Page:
Enforcing Laws Governing Elections


Members of Parliament (MPs) have decried the alarming rate of vote buying and monetization creeping into the electoral process. They therefore called for radical changes within political parties and politicians to eliminate corruption from the way and manner political party flag-bearers, parliamentary candidates, as well as national, regional, and constituency executives are elected. 


The lawmakers bemoaned the material and financial demands from their constituents that have become so high such that if not checked, many good politicians will shy away from becoming MPs and making the House the preserve of high bidders. Winners therefore find ways and means to recoup their monies spent during election campaigns to their financiers at the detriment of Parliament and the country's fragile economy.


Contributing to the statement made by Hon Ras Mubarak on enforcing laws governing elections, the legislators praised and congratulated the Honourable member for his bravery in bringing this menace and canker to the floor of the house. 


The Kumbungu MP noted that though there are adequate legislations on our statute books which make the buying and selling of votes an offense in Ghana and punishable, none of MPs  can hold up their heads up before God and man and boast that they have complied with and have-not at one point or another broken the law.


Ras Mubarak stated further that Members donate their constituents with items such as motorbikes, mobile phones, cloths, television sets, gas cylinders and other expensive and luxurious items such as cars but that though they are lawmakers, none can say that they have gone to pay the necessary taxes on such gifts as per the Internal Revenue Service Act 529. This Act stipulates the payment of a 15% tax rate on any gift valued at fifty cedis.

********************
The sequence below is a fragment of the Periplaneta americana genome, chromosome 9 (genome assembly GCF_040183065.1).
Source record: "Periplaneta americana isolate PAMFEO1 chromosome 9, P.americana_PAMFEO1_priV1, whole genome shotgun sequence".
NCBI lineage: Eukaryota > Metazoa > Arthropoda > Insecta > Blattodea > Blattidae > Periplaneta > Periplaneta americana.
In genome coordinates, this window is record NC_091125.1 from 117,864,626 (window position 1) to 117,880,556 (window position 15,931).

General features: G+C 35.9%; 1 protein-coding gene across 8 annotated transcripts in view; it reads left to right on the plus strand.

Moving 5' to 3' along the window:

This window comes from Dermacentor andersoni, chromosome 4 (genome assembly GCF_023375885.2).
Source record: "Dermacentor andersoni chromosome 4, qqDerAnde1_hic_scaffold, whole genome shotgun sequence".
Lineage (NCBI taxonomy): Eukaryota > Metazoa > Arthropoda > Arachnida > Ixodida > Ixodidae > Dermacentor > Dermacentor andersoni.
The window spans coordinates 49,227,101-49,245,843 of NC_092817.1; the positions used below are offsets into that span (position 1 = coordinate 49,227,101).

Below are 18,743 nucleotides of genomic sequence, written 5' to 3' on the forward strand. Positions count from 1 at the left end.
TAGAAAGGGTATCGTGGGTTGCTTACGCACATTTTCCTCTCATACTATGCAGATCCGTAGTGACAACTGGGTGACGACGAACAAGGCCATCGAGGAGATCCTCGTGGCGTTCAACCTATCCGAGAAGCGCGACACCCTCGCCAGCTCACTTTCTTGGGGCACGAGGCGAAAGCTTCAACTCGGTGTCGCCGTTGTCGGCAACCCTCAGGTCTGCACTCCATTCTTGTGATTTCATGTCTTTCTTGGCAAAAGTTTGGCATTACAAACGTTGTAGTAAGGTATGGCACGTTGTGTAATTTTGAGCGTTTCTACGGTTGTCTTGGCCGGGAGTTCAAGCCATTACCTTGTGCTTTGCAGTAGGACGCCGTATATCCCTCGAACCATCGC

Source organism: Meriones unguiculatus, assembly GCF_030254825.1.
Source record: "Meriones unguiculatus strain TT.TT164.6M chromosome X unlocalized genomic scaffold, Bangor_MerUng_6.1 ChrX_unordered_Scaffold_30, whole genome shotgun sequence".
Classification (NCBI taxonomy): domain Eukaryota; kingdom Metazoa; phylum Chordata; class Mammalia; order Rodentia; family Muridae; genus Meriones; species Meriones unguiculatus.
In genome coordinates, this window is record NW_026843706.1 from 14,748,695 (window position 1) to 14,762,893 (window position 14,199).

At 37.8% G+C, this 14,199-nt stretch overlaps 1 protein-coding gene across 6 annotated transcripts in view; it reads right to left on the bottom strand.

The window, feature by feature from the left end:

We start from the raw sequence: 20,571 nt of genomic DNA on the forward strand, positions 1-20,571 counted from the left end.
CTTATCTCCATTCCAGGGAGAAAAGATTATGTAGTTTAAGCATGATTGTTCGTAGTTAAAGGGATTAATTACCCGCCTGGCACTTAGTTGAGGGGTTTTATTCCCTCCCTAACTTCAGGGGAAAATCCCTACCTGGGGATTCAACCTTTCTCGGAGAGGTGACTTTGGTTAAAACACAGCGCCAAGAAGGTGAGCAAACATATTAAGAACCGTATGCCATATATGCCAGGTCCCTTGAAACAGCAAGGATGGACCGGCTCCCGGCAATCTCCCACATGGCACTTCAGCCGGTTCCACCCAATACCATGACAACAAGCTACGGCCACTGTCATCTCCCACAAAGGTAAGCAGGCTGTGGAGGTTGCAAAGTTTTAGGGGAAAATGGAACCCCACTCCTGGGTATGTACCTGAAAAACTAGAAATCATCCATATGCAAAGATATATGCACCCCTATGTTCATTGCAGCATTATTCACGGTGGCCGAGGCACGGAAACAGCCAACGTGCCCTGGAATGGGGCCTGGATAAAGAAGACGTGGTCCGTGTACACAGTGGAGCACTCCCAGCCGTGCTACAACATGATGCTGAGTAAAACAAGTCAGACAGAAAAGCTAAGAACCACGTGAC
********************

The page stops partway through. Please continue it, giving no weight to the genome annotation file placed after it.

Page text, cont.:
Honourable Mubarak suggested that it should be part of their duty as lawmakers to help in the education of the ideas and provisions in the laws parliament has enacted to their constituents and the general public. He also noted that there are enough good laws that deal with these violations and that if these already existing legislations are not enforced, it makes enacting new ones to deal with same violations unattractive.


He further stated that the time is long overdue for Parliament to enact legislation that would compel politicians and political parties to disclose the source of their funding and also put a cap on how much Ghanaians running for elections can take by way of donations from institutions and individuals.


The Kumbungu lawmaker prefaced his statement with a BBC report he monitored last Friday in which a Japanese Trade Minister Isshu Suagawara who also doubles as an MP resigned just one month into the job after he was accused of violating election laws by gifting his constituents with food items such as watermelons, oranges, roes and royal jelly. The report also stated that the resigned MP made a funeral donation equivalence of one thousand Ghana cedis through his constituency secretary to the family of a constituent who had passed away. The report continued that the Japanese Prime Minister Shinzo Abe accepted responsibility in having appointed him and deeply regretted and apologised to the people of Japan.


Ras Mubarak lamented that it will be incredible in Ghana to force a Minister or MP to resign because he has donated just a thousand Ghana cedis to a grieving family or being accused of vote buying because he or she had gifted constituents with water melons, and oranges in the lead up to election.


The Majority Leader and MP for Suame Hon. Osei Kyei-Mensah-Bonsu in his contribution emphasised the need for public education on the actual role of MPs to reduce the monetization of our democracy. He also lamented how money was gradually making it difficult for competent people to willingly put themselves up for elections leading to House losing experienced lawmakers who voluntarily quit Parliament to preserve their dignity and integrity.  He therefore recommended a collaboration between the leadership of both NPP and NDC to urgently address the matter.


After contributions by members, First Deputy Speaker Hon. Joseph Osei-Wusu then referred the statement to the Parliamentary Committee on Constitutional, Legal and Parliamentary Affairs for broader consultation and also make suggestions and recommendations through a report to the House by the end of The First Meeting of The Fourth Session of this Parliament.